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Bleeding Black and Gold: TRIPPED UP

September 17, 2013 - Ray Eckenrode

The score: Cincinnati 20, Pittsburgh 10

The headline: BELOW THE LINE: Steelers substandard in ugly loss to Bengals

The bottom line: It’s a triple whammy of despair for Steelers fans. Pittsburgh doesn’t have enough good players to win consistently right now, the good players they do have are not playing well and their coaches’ questionable decisionmaking is making things worse, not better. All that said, Cincinnati was matching Pittsburgh bumble for bumble into the third quarter Monday night when the first flag of the game against the Steelers was a blatantly incorrect and momentum-crushing tripping call on Marcus Gilbert. It looked like the officials seriously discussed picking up the flag but in the end they did the wrong thing and let the penalty which did not happen cost Pittsburgh about 60 yards in field position, something they never recovered from.

Play of the day: On the ensuing drive, Cincy faced a 1st-and-10 at the Steelers 27 and Andy Dalton checked down when Pittsburgh dropped four men deep and the Bengals newest threat – jitterbug RB Giovani Bernard – zigzagged untouched into the end zone to establish a lead his team would never relinquish.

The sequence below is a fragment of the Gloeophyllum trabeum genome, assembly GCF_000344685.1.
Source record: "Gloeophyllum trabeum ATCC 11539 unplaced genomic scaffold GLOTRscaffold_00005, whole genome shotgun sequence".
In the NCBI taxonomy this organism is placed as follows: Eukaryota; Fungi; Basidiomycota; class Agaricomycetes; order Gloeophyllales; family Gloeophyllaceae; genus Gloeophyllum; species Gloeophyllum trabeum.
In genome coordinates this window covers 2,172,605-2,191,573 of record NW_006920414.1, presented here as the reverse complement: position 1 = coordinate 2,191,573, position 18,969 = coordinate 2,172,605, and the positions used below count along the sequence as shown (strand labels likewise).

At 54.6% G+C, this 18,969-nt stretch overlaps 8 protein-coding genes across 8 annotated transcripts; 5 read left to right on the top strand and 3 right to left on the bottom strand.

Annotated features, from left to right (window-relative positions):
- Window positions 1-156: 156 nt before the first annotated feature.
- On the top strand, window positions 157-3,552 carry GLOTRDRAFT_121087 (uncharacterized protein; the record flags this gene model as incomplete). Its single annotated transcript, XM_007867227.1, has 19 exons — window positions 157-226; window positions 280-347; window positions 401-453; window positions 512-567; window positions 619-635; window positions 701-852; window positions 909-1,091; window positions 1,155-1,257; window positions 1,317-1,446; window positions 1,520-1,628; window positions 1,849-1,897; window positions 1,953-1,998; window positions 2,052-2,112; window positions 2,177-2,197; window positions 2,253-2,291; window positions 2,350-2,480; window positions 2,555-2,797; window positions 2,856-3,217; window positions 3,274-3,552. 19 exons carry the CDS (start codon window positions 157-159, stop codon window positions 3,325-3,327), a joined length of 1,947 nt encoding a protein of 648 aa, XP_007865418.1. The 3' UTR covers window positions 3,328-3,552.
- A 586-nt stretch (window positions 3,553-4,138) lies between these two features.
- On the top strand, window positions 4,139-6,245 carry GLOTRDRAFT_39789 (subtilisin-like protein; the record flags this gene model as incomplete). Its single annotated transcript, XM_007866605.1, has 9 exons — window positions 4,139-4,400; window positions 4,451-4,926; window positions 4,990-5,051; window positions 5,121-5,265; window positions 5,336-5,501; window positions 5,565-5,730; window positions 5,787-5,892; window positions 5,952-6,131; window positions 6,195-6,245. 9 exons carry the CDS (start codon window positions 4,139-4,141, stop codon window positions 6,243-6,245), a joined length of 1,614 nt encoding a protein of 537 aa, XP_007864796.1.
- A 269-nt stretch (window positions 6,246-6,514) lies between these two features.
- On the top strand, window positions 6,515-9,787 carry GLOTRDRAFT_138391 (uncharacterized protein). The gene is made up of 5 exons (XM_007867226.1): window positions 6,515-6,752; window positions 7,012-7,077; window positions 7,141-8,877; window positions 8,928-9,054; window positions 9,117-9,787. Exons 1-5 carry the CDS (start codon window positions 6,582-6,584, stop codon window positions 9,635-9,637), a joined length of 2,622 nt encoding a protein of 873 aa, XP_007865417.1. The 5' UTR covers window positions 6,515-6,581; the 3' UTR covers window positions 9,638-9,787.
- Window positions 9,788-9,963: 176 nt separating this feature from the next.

It was over when: On the drive following Bernard’s TD, Pittsburgh faced a 3rd-and-2 from its own 28 and desperately needed to mount a matching drive. Todd Haley dialed up a running play (no surprise there) and pulling guard Ramon Foster bulldozed a path for Redman into the Bengals secondary that should have resulted in an easy first down. Only one problem, Redman inexplicably cut away from Foster and blazed his own path into the arms of two Bengals tacklers who buried him at the 29.

Hot topics:
+ There is reason to believe the Steelers can be better and win a handful of games this year. They will eventually get Heath Miller and Le’Veon Bell back, although we still have NO IDEA how good Bell is. Mike Tomlin indicated after the game that he’s going to give preseason phenom Markus Wheaton more playing time (which should mean he’ll replace Jericho Cotchery as the teams’ No. 3 receiver, but let’s wait and see if that’s what it actually means). Again, we have no idea how good Wheaton is. Ben Roethlisberger, who looked somewhat detached and disinterested Monday, can play better. Lawrence Timmons can play better.
+ James Harrison’s first appearance in stripes against his old team was heavily built up and proved to be quite a dud as Deebo was virtually invisible in the game and seems lost in Cincy’s 4-3 scheme where most of the pressure is designed to come from the defensive ends.
+ When he had the players to back it up, Mike Tomlin’s verbal eloquence seemed almost mystical. Now that he doesn’t, Steelers fans are quickly losing patience with “Tomlinisms.” Funny how that works.
+ Oh, almost forgot, Fernando Velez was solid in his first game, certainly close to the level Maurkice Pouncey was playing at (which was not as high as many think).

Zebra hunting: